Now, in the high-stakes battle over the mental competence of
Viacom Inc <VIAB.O> Executive Chairman Sumner Redstone, the two
doctors are on opposite sides.
At issue in a Los Angeles County probate court is whether the
92-year-old media mogul knew what he was doing when he changed a
document known as an advance healthcare directive, removing
ex-girlfriend Manuela Herzer as his designated agent and
installing Viacom Chief Executive Philippe Dauman.
Read, in a declaration filed on behalf of Herzer, says no; Spar,
hired by Redstone, says yes. Their opinions are playing to at
least two audiences: The judge who may make a legal
determination of the billionaire's mental state, as well as
investors, some of whom have questioned whether Redstone, who
owns about 80 percent of the voting shares of Viacom and CBS <CBS.N>,
is a capable corporate steward.
The doctors declined to comment for this article.
That Read and Spar, two respected and similarly trained
specialists in geriatric psychiatry, could come to such
different views illustrates the intrinsic challenge in
evaluations of mental capacity, experts said.
Doctors’ assessments can vary because they work from different
sources of information. In Redstone’s case, Spar examined
Redstone several times in person, while Read based his opinion
on reports from Herzer and other witnesses.
Herzer asked the court to allow Read to examine Redstone in
person and her lawyers asked to depose Redstone. The judge
rejected the requests, citing Redstone’s privacy and dignity;
Herzer has appealed.
The law requires the court to presume Redstone is competent,
putting the burden of proof on Herzer. The judge may use the
doctors' evaluations, as well as other testimony, to decide if
the case should proceed.
A variety of factors can affect the assessment of mental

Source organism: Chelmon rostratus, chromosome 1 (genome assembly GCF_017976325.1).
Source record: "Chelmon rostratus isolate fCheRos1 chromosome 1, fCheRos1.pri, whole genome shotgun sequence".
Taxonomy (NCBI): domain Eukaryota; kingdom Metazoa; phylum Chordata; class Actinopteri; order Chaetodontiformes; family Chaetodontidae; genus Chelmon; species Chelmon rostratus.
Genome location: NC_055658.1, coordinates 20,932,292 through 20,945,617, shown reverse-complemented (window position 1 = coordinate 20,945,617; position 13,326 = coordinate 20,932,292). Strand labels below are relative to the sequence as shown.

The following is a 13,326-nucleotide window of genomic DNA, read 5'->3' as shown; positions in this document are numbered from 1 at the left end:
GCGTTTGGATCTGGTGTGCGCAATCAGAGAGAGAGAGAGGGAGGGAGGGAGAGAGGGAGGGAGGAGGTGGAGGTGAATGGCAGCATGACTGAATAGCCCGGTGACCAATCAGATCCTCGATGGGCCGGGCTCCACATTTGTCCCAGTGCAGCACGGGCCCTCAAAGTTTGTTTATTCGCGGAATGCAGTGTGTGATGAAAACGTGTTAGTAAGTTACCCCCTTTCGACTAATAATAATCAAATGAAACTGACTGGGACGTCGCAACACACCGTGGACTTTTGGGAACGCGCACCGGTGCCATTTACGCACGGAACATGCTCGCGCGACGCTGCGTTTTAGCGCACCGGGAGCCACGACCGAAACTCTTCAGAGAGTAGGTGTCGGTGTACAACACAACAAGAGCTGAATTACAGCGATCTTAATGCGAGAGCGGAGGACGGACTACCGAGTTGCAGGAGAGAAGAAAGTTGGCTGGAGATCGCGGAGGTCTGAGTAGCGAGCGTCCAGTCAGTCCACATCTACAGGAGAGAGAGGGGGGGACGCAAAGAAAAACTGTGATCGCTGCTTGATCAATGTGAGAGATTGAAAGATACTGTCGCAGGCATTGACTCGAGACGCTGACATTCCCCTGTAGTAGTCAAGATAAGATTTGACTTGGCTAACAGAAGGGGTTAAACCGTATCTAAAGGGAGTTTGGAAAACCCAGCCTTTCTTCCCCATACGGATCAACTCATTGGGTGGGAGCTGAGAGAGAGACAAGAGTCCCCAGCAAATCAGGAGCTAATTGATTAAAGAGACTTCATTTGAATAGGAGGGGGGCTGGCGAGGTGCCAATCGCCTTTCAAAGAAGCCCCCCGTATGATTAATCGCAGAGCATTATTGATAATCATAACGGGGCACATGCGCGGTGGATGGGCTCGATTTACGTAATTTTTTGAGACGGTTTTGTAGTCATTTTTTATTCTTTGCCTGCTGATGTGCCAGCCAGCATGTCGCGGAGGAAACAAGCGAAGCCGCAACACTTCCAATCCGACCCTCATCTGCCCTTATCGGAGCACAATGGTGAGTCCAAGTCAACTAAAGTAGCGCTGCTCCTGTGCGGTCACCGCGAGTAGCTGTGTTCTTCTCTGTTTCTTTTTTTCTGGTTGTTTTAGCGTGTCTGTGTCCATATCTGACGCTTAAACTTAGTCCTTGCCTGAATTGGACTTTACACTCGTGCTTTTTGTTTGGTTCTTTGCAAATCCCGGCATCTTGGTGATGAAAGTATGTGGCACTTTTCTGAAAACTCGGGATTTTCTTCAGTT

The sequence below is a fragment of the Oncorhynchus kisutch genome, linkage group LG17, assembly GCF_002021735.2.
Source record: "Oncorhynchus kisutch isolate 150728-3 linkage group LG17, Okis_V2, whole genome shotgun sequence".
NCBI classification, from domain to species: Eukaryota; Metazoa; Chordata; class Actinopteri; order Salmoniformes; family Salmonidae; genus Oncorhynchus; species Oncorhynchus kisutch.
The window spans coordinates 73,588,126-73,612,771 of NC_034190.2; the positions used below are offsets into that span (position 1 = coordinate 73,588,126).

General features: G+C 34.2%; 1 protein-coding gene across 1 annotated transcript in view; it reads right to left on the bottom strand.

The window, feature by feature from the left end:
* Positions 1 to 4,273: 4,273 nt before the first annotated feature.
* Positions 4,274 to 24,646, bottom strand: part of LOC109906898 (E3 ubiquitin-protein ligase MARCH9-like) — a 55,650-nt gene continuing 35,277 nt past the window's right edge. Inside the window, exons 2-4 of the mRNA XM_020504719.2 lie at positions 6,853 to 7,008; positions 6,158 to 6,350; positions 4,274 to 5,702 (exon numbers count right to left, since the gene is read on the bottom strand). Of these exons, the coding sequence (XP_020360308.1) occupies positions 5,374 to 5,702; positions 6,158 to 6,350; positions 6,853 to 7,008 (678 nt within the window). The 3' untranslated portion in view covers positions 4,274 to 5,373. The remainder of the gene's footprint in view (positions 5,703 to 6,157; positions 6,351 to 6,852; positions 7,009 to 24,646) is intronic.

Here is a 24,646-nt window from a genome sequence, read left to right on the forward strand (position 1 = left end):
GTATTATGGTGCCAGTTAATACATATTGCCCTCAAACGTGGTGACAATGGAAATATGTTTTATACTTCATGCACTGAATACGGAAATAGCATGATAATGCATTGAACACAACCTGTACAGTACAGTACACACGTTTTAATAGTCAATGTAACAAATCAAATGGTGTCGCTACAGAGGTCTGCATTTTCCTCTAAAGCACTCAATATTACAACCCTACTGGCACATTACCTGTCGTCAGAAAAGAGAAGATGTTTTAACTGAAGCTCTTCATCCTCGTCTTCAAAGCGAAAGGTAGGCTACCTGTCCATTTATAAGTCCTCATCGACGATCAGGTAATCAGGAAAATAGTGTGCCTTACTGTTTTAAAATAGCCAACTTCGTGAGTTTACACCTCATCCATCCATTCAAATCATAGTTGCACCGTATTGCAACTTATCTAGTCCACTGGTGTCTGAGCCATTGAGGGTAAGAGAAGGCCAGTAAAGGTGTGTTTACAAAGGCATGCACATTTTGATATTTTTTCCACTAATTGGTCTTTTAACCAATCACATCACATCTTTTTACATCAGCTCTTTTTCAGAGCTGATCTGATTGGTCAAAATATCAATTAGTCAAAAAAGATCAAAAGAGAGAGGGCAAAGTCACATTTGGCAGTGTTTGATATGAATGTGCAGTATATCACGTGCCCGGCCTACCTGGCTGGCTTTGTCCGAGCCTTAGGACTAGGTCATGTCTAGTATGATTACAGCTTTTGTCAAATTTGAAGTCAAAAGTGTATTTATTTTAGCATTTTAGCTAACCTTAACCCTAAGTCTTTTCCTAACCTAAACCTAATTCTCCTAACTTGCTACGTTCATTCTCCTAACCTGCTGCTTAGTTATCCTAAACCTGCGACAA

capacity, such as the time of day, said Dr. Daniel Plotkin, an
expert in geriatric psychiatry who co-wrote a forthcoming
research paper with Spar. A person may appear perfectly capable
at one hour, only to seem befuddled later on, he said.
“It can be very difficult to determine,” said Plotkin, who has
worked on hundreds of competency cases.
The Redstone controversy began last fall when Herzer was thrown
off his advance healthcare directive and escorted out of his
sprawling hilltop estate. She sued, contending the mogul was in
no position to make such decisions.
The suit focuses on Redstone's alleged mental decline and it
suggests that this may have made him susceptible to undue
It portrays Redstone as a “living ghost” who communicates in
grunts and is obsessed with having sex and with eating steak,
even though he is on a feeding tube and no longer able to chew
or even swallow his own saliva.
Redstone is no longer able to write, his signature "almost a
straight line, appearing as if someone moved the paper under his
pen," Read said in a court declaration.
"In my professional opinion," he wrote, "Mr. Redstone lacked the
mental capacity to make a change in his appointed health care
Redstone’s lawyers declined to comment. In court filings, they
acknowledge Redstone has a speech problem but insist he knew